A report published by the Mother and Babies: Reducing Risk through Audits and Confidential Enquiries across the UK (MBRRACE-UK) published in 2018 stated that black women in the UK were five times more likely to die in childbirth than white women. Why is this the case?

Reports suggest that being black and pregnant carries more risk. Assuming that is the case, the deaths are facilitated by racist behaviour. Racism makes the doctors and midwives not pay attention to black women, and black mothers are less likely to speak up if they fear they won’t be taken seriously.

The reason for my account is to raise awareness and encourage more black women to speak out because we can’t allow such nasty treatment to continue.

An account of my experience

I had a very difficult pregnancy with my youngest daughter resulting from complications I developed when I had my first daughter. Many times, I was rushed to the hospital in an ambulance. In addition, I was constantly bullied and harassed by a group of teenage girls that went to a school close to where I lived. They called me names such as ‘fat’, ‘monkey’ and shouted at me to leave their country. Most of the time I avoided them and paid no attention to them. Part of the reason for my silence was because I knew that discrimination against blacks was rampant, and they were not the first to rain racist comments on me. Sometimes, I felt like I should not have come to the UK because of the hateful comments.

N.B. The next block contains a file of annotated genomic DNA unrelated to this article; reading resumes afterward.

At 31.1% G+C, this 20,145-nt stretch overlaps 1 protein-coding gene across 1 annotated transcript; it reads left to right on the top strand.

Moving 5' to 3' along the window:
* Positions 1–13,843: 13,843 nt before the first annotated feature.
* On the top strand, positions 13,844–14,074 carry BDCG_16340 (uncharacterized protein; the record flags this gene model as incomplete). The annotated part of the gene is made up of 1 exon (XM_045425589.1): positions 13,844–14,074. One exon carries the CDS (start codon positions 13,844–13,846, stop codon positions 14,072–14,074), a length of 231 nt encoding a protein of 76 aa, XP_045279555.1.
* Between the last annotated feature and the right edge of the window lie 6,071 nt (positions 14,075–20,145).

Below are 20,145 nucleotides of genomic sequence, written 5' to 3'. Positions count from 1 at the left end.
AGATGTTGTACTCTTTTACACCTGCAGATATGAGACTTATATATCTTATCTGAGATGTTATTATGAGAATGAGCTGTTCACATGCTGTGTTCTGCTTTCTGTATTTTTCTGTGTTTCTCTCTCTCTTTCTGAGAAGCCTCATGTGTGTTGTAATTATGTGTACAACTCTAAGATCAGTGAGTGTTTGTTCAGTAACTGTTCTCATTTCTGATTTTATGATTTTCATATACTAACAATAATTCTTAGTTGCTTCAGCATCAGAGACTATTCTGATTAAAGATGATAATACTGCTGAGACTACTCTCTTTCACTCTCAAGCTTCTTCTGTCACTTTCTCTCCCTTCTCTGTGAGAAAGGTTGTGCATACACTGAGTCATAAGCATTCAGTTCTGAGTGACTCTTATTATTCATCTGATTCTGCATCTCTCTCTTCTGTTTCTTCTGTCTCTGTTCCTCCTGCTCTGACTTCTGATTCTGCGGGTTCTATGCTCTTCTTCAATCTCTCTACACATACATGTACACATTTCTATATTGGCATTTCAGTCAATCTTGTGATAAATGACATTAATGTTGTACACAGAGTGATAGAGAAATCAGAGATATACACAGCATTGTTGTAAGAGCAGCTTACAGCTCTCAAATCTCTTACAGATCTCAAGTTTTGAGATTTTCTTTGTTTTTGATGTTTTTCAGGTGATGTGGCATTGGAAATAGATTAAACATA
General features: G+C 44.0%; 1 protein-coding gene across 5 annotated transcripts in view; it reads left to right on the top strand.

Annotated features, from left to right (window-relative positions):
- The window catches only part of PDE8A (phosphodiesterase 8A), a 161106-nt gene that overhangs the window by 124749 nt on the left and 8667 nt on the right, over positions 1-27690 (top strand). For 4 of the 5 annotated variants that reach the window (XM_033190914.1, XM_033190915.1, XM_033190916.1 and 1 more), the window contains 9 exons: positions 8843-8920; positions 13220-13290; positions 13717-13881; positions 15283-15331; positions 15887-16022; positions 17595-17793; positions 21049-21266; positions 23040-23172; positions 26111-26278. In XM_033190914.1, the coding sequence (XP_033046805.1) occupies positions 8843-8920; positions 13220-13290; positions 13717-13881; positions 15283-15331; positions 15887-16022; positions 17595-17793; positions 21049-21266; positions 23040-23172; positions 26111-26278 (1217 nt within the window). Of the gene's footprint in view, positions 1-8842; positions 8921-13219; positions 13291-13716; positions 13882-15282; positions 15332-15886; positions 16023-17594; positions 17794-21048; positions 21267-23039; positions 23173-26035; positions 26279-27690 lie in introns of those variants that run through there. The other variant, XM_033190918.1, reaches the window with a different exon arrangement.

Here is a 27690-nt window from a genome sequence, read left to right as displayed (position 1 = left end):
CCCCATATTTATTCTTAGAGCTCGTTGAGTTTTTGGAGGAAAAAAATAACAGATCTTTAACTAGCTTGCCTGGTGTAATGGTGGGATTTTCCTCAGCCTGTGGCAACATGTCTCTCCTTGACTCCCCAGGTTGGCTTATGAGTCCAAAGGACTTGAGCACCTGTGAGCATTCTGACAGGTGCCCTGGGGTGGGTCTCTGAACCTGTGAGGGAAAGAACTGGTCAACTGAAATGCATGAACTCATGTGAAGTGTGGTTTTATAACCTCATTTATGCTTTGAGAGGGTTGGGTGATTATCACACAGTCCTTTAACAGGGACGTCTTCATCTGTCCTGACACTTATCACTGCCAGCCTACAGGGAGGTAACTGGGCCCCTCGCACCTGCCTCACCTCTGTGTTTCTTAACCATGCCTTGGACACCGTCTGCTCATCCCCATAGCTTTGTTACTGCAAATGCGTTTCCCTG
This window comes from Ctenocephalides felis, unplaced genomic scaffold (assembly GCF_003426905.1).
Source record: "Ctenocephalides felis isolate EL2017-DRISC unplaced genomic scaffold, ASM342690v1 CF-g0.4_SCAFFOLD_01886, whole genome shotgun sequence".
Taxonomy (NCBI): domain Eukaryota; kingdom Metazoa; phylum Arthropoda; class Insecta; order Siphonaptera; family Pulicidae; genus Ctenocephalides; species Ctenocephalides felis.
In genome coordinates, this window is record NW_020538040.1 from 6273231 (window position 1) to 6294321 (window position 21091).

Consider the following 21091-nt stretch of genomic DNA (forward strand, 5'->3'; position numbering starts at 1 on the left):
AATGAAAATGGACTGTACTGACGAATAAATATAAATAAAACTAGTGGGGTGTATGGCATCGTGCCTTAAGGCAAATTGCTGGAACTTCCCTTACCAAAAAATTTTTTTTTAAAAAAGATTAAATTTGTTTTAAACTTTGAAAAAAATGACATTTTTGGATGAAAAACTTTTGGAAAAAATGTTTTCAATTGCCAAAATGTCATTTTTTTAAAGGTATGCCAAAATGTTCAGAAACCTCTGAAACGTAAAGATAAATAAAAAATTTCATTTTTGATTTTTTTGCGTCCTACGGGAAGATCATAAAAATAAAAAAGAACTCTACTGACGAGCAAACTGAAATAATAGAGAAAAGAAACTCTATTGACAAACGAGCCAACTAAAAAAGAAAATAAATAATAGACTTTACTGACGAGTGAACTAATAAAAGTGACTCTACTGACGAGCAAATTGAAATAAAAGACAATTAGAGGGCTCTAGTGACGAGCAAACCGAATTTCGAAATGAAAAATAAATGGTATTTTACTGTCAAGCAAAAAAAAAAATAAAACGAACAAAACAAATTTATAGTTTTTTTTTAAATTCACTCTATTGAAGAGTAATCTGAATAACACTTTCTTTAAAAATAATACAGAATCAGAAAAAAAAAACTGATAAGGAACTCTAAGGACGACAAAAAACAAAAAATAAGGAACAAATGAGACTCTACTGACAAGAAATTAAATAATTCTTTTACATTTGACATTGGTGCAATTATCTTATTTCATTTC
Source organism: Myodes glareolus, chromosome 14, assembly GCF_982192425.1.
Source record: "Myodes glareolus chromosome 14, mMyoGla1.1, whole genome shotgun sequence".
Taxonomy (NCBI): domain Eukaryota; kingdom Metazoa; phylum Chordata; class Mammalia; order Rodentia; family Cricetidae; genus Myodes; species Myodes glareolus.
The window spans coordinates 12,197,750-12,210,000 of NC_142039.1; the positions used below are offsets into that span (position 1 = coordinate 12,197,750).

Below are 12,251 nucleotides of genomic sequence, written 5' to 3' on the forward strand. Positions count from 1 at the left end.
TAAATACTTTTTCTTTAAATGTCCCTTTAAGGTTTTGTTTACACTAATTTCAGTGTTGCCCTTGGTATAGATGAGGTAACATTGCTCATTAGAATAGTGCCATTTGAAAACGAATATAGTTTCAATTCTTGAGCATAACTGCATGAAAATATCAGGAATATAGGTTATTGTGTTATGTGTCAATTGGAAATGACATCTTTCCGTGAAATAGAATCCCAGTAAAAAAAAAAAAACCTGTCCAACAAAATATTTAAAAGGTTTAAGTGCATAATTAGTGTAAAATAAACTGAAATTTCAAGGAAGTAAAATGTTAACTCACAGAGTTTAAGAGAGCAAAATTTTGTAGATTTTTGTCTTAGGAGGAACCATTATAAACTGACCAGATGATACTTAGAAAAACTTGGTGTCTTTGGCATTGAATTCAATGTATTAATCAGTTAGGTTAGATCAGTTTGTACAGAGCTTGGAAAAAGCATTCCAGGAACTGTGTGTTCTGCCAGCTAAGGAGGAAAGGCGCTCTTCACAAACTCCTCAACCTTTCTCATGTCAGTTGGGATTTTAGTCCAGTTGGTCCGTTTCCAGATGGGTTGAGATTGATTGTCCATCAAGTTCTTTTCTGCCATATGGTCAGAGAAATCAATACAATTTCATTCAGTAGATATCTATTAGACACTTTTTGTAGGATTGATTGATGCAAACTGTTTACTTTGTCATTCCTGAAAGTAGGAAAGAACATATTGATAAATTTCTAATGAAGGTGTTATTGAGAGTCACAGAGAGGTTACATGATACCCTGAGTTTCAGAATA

However, my health issues worsened with time. I was advised by the doctors to have a caesarean section at 36 weeks, but I refused because I wanted to carry the pregnancy to full term. At 38 weeks, I had my baby through caesarean section. I told the doctors that my body takes a long time to recover from an anaesthesia such as epidural (based on the experience with my first daughter). The C-section was done in the morning and by 16:00 a midwife came to tell me that I would be discharged that evening. I said that would not be possible because my legs were still numb.